This proposal describes a 5-year training program for the development of an academic career in allergy-immunology and basic immunology research. The principal investigator is an NRSA postdoctoral fellow with attending physician privileges within the allergy-immunology section of the University of Pennsylvania. This award will engender the opportunity to develop the expertise necessary to become a successful clinician-scientist. His research interest is in innate and induced mechanisms that directly influence adaptive immunity. He has spent over two years in the laboratory of Dr. Laurence Turka, the sponsor of this application, working to define the immune functions of T cell expressed Toll-like receptors. Dr. Turka has trained numerous postdoctoral fellows and graduate students, and is a senior investigator in the areas of T cell tolerance and transplantation immunology. In addition, an advisory committee of clinician-scientists and immunologists will provide scientific and career development guidance. Penn provides a rich intellectual environment and has many resources to facilitate this work and the career development of the applicant. Research will focus on the function of T cell expressed Toll-like receptors (TLRs). TLRs are a major class of pattern recognition receptors, and the triggering of these receptors on antigen-presenting cells is critical for the innate immune response. Recent work in Dr. Turka's lab, and others, has demonstrated TLR expression in mouse and human T cells. The function of T cell TLRs has received limited, but increasing, attention. Our data show that mouse CD4(+) T cells selectively express TLR3 and 9 upon activation, and treatment with the respective ligands promotes T cell survival, activates NF-kB, and increases Bcl-xL expression. In this proposal, Aim #1 will use a focused approach of in vitro stimulation coupled with in vitro assays and in vivo adoptive transfer studies to test the hypotheses that T cell TLR stimulation using specific ligands modulates costimulatory molecule receptor expression, IL-6 production, Th17 skewing, abrogation of T regulatory cell-mediated suppression, and memory formation and persistence.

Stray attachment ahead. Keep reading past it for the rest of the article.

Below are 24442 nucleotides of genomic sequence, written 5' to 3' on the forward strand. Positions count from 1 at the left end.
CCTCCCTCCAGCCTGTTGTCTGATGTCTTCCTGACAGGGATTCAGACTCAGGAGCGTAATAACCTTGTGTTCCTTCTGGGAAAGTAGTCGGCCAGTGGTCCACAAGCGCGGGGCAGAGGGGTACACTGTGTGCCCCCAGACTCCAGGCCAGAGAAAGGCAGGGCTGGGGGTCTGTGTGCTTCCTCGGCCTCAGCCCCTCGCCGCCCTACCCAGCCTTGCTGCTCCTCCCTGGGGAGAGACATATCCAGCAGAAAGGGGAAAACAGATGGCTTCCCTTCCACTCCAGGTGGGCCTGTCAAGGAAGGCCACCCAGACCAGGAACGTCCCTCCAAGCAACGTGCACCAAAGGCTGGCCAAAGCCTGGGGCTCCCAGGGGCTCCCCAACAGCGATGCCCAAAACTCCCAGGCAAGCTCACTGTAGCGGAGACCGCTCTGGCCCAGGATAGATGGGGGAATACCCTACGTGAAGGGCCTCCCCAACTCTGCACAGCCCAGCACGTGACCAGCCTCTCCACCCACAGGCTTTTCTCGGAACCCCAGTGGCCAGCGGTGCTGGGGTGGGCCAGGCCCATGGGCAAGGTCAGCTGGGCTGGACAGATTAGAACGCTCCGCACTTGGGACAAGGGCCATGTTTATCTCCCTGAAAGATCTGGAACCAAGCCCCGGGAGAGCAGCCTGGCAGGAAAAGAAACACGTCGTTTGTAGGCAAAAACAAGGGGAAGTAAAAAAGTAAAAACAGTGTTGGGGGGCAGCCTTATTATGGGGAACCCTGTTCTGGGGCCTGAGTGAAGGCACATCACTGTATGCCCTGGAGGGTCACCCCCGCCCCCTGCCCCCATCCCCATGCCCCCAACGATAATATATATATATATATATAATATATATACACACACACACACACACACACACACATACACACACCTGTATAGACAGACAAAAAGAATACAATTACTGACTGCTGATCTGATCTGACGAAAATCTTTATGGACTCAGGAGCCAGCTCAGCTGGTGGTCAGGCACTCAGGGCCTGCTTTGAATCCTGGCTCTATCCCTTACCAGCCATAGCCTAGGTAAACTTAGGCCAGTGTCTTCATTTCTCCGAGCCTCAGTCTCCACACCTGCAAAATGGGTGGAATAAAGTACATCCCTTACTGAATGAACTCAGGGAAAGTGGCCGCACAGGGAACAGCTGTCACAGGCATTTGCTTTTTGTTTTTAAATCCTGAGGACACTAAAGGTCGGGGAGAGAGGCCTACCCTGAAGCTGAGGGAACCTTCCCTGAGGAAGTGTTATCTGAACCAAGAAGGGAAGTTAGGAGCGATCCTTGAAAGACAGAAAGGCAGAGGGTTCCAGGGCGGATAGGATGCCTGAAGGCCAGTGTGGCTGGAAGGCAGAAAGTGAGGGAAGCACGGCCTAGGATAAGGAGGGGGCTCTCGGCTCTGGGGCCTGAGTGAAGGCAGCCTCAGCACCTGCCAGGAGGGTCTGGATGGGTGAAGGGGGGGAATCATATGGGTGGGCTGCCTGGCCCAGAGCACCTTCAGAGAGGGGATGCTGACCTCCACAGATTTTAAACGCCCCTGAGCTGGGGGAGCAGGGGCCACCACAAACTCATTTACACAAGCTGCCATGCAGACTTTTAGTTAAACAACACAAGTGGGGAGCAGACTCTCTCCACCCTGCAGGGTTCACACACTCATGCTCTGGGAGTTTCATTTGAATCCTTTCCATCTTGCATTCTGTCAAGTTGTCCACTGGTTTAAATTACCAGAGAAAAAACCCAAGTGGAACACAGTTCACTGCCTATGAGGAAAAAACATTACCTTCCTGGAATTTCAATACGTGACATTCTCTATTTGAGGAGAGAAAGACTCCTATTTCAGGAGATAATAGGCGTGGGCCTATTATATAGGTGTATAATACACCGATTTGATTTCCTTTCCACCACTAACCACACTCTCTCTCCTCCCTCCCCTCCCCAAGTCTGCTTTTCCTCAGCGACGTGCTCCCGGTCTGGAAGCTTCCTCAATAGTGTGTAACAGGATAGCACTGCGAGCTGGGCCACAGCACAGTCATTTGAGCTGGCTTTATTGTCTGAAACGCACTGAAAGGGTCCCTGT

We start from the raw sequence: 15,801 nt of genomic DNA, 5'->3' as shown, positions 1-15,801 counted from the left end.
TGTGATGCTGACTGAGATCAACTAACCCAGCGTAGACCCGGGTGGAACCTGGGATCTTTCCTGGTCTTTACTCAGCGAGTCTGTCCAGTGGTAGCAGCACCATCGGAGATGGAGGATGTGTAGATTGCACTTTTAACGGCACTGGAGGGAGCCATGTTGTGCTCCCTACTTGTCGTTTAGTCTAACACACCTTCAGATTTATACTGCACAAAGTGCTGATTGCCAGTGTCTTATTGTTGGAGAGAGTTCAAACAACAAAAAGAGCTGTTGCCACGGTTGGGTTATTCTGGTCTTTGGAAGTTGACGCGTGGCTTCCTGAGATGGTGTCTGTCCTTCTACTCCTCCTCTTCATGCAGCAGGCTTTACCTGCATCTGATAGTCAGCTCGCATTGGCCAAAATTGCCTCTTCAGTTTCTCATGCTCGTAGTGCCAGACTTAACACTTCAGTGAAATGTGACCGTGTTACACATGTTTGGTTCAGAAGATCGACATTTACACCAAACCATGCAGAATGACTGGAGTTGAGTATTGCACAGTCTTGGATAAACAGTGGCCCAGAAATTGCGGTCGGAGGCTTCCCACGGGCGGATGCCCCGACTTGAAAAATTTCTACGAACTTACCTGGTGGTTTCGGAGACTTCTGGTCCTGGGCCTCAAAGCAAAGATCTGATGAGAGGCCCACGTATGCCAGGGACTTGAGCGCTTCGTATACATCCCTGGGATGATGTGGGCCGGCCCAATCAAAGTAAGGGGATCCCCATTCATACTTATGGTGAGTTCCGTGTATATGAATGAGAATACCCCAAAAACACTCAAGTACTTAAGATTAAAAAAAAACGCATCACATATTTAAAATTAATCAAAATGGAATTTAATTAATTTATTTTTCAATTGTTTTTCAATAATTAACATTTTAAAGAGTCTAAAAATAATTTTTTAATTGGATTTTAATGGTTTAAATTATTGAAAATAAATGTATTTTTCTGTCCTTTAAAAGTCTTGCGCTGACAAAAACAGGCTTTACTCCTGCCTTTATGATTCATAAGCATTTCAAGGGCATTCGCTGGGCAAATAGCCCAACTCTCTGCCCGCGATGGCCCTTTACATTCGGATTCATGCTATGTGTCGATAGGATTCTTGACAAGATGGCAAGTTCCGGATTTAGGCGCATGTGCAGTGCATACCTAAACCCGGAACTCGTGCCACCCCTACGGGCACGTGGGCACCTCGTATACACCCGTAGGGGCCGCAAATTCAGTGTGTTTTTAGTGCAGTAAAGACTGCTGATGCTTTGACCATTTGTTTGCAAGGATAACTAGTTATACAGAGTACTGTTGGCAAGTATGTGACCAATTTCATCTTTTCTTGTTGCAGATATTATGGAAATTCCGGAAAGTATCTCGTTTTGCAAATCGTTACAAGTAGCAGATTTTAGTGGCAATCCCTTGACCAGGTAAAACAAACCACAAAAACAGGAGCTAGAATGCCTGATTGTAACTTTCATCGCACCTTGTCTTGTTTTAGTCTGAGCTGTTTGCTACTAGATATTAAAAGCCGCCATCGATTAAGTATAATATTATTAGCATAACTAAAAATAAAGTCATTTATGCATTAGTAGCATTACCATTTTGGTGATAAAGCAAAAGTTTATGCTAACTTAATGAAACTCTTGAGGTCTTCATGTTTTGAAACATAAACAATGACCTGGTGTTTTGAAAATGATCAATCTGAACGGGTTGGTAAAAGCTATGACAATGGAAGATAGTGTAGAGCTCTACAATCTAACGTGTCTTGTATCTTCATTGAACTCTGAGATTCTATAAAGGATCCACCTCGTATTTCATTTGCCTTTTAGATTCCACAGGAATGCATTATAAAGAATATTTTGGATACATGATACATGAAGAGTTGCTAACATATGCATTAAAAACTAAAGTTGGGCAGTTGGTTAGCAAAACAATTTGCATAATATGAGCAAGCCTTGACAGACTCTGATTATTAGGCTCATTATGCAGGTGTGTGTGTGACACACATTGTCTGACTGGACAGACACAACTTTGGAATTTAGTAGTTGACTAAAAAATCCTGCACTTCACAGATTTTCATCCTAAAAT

Aim #2 will turn to in vivo models using the immune response to infection and allogeneic organ transplantation to test the hypotheses that T cells require MyD88 and MyD88-dependent signaling for optimal adaptive responses. Defining how T cell TLR stimulation and MyD88 signaling may influence T cell effector function will add to the growing body of knowledge regarding innate-adaptive crosstalk in host defense. Conceptual advances in this field of study have the potential to change the way we prevent and treat human illness, including cancer, infectious disease, and allergic disorders.

National Institute of Health (NIH)
National Institute of Allergy and Infectious Diseases (NIAID)
Clinical Investigator Award (CIA) (K08)
Project #
Application #
Study Section
Allergy & Clinical Immunology-1 (AITC)
Program Officer
Prograis, Lawrence J
Project Start
Project End
Budget Start
Budget End
Support Year
Fiscal Year
Total Cost
Indirect Cost
University of Pennsylvania
Internal Medicine/Medicine
Schools of Medicine
United States
Zip Code
Traum, Daniel; Timothee, Patricia; Silver, Jonathan et al. (2012) IL-10-induced gp130 expression in mouse mast cells permits IL-6 trans-signaling. J Leukoc Biol 91:427-35
LaRosa, David F; Stumhofer, Jason S; Gelman, Andrew E et al. (2008) T cell expression of MyD88 is required for resistance to Toxoplasma gondii. Proc Natl Acad Sci U S A 105:3855-60